The note that I found slipped between the pages of my book (Agatha’s ‘They Do It With Mirrors’) gave me the terse message:
‘We are no further from the truth. 87a.’
I disposed of this slip of paper in the time-honoured way – I ate it – then set to thinking upon this latest ‘lack of’ development.
We had been passing messages this way for all of two months. I, receiving a thin strand of rice-paper with short missives; my counterpart having the benefit of my replies and questions in a similar form, attached to various items or concealed at random points where we knew each other to be. These destinations had been set up by the number/letter arrangement on the end of the message – ’87a’ meant I was to be at Henri’s Wednesday at 14:45. We had a series of locations, days and times that we had conceived as our drop-off codes; anytime we had a feeling that the code had been *infiltrated* we would use one of our ‘curtail’ keywords. We rarely met. The system in its simple way worked – though, at the moment, there seemed that there was little of anything for anybody to infiltrate.
Jack! Who’s he?
The steam rose from the surface of the water, like covering smoke from a destroyer in a World War 2 sea encounter.
Though this was an encounter with the prospects of a much better outcome for both involved parties.
Wrapped wIthin the clouds were Jack and his latest flame, Gil; condensating wine glasses were close to hand and the aroma of strawberries crept through the incorporeal whirls of vapour.
“This is the life!” commented Jack; accompanying this statement with more than just a sip of wine and a toast to an unseen provider of ‘The Good Life!’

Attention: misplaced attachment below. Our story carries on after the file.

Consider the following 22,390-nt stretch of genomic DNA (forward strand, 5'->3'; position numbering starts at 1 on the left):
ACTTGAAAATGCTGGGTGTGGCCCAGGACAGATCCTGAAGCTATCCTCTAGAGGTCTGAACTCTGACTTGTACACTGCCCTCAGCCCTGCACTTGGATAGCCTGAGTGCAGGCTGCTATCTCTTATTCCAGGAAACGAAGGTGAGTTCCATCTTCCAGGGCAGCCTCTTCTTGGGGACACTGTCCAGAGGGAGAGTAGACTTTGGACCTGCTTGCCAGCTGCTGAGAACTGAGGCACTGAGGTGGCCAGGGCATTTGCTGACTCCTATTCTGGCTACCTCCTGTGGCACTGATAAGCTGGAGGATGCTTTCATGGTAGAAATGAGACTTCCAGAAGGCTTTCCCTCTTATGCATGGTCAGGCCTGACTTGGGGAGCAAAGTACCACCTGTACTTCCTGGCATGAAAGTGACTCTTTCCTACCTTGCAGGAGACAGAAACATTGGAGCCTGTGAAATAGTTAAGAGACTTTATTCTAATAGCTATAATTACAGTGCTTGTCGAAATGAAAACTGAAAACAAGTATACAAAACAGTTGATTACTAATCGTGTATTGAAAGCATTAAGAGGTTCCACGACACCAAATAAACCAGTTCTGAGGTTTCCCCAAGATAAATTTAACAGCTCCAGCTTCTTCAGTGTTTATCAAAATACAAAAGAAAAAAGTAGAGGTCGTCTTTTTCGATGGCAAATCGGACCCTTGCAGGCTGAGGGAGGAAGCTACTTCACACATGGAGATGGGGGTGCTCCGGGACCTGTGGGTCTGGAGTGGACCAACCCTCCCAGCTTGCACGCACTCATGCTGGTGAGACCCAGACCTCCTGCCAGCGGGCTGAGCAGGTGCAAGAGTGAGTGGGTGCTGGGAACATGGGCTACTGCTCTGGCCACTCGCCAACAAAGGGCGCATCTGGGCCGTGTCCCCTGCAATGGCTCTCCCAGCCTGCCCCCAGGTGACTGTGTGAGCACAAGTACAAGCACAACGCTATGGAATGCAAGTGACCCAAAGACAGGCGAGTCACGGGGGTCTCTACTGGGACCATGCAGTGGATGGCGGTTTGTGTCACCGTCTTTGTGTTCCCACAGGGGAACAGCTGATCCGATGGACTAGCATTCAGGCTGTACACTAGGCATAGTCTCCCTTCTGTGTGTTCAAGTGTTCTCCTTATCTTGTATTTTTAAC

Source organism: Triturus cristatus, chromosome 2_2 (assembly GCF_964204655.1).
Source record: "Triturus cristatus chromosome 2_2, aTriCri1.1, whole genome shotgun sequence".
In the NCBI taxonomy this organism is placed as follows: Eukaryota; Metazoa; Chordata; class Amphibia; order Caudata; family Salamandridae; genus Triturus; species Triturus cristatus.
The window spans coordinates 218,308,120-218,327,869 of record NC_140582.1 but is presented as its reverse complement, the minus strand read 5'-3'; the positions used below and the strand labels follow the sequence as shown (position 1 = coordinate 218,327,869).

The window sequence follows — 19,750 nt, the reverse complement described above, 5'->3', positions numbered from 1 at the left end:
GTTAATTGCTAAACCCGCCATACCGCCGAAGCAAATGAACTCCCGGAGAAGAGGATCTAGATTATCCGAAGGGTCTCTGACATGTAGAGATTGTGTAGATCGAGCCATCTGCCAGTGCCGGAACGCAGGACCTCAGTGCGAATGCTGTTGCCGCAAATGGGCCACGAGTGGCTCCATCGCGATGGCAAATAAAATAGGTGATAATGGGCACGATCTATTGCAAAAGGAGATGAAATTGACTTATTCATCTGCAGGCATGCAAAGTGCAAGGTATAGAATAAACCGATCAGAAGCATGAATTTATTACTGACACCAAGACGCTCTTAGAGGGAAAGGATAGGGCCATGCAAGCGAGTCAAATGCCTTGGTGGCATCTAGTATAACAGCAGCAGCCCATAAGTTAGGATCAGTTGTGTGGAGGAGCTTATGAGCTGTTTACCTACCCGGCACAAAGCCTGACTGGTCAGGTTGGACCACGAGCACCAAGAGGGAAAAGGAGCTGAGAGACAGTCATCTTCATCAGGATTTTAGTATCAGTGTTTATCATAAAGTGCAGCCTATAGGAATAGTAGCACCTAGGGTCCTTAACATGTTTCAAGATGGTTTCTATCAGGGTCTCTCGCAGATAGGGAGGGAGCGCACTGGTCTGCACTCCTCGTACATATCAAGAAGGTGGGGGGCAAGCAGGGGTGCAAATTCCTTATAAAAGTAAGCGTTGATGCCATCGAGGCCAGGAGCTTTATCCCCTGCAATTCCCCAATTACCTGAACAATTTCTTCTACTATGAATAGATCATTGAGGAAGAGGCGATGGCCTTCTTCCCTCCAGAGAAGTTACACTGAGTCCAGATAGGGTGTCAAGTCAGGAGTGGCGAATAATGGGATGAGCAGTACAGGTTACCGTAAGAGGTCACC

“It’s not three bad!” replied Gil. “Beats a rub down with an oily rag.”
“That’s for afters!” laughed Jack.
“Just need to let the pores open up. Nothing like a soak and a steam to clear those pores.”
Gil was never effusive on topics. Jack did all the leg work in a conversation; Gil added some punctuation now and again; but, generally, just agreed.
The evening had been full of fine wining, dining; and, now, reclining in a pleasantly supportive jacuzzi. ‘Worth every penny, pound, and both missing limbs!’ had been Jack’s comment on the extravagance. Quite self-effacing as his humour often was; his joke being that the jacuzzi had cost him an arm and a leg; whereas in actual fact it had been an IED that a colleague had triggered back in ’07. ‘Double ‘0’ 7!’ Was Jack’s take on the year! It was amazing how his innate sense of humour had kept him afloat (excuse the term) through much that would have sunk (and again) others.
Gil was possessed with all limbs and had known Jack before the ‘Big Bang – for me!’ incident. Now they were lovers.
And the steam filled the night air above them as the music of the night played upon the scene.
A bead of sweat forms upon my brow
And is quickly akin to a torrent.
A heated breeze brings little respite
To my fatigued demeanour
And I close my eyes in such weariness…
When I awoke
There had been a distinct change in the weather
And my condition was such that I
Thought a fourth Ice-Age had descended.
This was not right.
How did I shiver here where once I had melted in the abnormal heat?
I seemed to be in the same place…
But, was this a different time?
There were no people
Just a vaguely familiar frozen landscape.
In fact, there seemed to be little chance of my living more than a few minutes in this bitterness.
I was shaking with the cold; surely my blood was freezing inside my veins.
Start moving, that was the thing; pump that blood and live a little longer – perhaps long enough for the survival instinct to kick in fully.
I hauled first one leg, then the other into a slow lumbering sequence of jerky movements. It wasn’t pretty, but it was a start.